A 33 year old Italian male found in a coma after taking a mix of heroin, cocaine, alcohol, benzodiazepines and methadone. SpO2 was 50% with five respiratory acts/min. Thoracic computerized tomography (CT) showed pulmonary edema. Brain computerized tomography (CT) was normal. Intubated and mechanically ventilated for two days, he remained in intensive care unit (ICU) still six days to treat pneumonia, secondary to pulmonary edema. Anamnesis was positive for habitual use of heroin and alcohol and discontinuous use of cocaine, methadone, marijuana and psychopharmacological medications like benzodiazepines, antidepressants and valproate. To avoid opioid withdrawal during ICU admission, replacement therapy with methadone hydrochloride 20 mg/day was initiated.
After extubation and stoppage of sedating agents, patient was transferred to our psychiatric with the initial diagnosis of delirium. He appeared alert but partially temporo-spatial disoriented, aggressive, oppositional to treatment, and he wasn’t aware of illness,.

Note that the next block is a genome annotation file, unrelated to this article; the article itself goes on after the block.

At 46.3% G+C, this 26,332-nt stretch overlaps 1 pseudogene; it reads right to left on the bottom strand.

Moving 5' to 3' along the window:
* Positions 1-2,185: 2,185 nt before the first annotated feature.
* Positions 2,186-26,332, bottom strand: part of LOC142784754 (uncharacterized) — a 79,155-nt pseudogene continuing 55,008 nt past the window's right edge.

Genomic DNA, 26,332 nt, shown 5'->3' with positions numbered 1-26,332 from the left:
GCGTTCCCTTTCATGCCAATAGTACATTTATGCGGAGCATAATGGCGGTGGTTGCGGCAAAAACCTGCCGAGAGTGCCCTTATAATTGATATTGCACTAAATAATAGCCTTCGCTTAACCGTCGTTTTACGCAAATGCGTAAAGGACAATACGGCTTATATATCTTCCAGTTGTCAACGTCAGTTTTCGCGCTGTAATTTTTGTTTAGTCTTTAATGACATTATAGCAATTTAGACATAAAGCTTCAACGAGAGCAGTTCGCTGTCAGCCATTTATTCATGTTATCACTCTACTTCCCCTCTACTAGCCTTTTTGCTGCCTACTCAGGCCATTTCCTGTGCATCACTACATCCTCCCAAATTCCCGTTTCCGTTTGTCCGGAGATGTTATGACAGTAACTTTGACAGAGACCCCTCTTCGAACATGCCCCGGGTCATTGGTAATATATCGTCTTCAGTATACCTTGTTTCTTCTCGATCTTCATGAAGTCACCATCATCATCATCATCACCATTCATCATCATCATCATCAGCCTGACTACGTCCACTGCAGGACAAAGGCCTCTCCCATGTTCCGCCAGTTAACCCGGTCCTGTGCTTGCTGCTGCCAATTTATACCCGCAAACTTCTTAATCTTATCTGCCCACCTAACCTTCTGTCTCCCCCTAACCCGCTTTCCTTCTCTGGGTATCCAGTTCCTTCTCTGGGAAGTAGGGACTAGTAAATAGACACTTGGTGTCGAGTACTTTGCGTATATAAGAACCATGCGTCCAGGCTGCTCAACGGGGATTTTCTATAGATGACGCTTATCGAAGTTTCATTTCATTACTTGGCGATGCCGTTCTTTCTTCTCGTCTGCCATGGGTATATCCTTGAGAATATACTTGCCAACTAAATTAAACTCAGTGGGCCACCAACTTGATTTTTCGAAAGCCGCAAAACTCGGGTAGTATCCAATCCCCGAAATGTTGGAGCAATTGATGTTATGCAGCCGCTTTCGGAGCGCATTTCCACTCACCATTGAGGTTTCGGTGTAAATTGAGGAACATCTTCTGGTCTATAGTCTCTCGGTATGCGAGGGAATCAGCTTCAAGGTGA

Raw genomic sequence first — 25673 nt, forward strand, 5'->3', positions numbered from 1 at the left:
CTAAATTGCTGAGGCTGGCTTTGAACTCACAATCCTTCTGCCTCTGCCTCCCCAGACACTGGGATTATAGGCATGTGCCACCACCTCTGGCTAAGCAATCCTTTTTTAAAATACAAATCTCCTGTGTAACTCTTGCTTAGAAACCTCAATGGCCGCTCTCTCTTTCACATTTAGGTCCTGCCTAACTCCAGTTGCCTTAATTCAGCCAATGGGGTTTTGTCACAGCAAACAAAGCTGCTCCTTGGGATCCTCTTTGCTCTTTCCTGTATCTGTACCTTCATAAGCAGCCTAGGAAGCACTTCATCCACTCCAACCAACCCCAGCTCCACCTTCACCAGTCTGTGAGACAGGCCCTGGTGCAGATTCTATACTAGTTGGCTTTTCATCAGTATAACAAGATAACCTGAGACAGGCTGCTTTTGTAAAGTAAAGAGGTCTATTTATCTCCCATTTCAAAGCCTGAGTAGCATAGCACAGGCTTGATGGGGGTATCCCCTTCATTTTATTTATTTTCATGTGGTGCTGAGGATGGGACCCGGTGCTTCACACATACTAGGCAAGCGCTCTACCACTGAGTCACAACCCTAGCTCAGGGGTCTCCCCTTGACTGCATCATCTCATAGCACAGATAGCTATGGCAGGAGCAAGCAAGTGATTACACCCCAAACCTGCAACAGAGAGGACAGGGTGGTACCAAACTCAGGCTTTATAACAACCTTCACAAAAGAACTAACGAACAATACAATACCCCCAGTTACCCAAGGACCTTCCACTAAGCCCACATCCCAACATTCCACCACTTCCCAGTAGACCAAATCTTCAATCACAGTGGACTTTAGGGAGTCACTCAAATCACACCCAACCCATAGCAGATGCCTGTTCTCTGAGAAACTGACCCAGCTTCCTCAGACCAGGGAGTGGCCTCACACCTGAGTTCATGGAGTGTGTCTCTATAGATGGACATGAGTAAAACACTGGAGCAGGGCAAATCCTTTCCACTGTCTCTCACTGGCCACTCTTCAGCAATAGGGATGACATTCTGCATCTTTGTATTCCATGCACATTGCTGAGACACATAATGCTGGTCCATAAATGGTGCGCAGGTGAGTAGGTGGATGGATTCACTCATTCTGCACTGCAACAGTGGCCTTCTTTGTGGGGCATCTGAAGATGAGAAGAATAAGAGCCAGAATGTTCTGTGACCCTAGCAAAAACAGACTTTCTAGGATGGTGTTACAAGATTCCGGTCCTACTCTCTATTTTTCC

We maintained methadone treatment adding clotiapine intramuscular (100mg/day) **. After two days, patient became less aggressive and oppositional, allowing the switch to oral olanzapine (15mg/day). On day 10 patient was fully recovered, regained awareness of the need to treat his substance dependence as well as his psychological problems.
In anticipation of the transfer to a structure for addiction treatment, to assess any possible after effect of hypoxic episode, we performed an Electroencephalogram (EEG) revealing normal trace and a new brain MRI. showing bilateral hypoxic insult in globus pallidus.
Twenty-four days after the overdose, popped up crises with autonomic signs. The first lasted about thirty minutes with diarrhea, vomiting, hypertonia, tremors of right arm, cephalalgia and unexplained sense of anxiety. Two days later, a new episode with added tachycardia, fever 38°C and increased blood pressure. A third episode with trismus happened three days later. Meanwhile, patient's mental state deteriorated rapidly and within 48 hours, patient showed grossly disorganized speech and behavior, time and space disorientation, inversion of sleep patterns. Neurological examination showed dysarthria, diffuse hypertonia and heightened deep tendon reflex.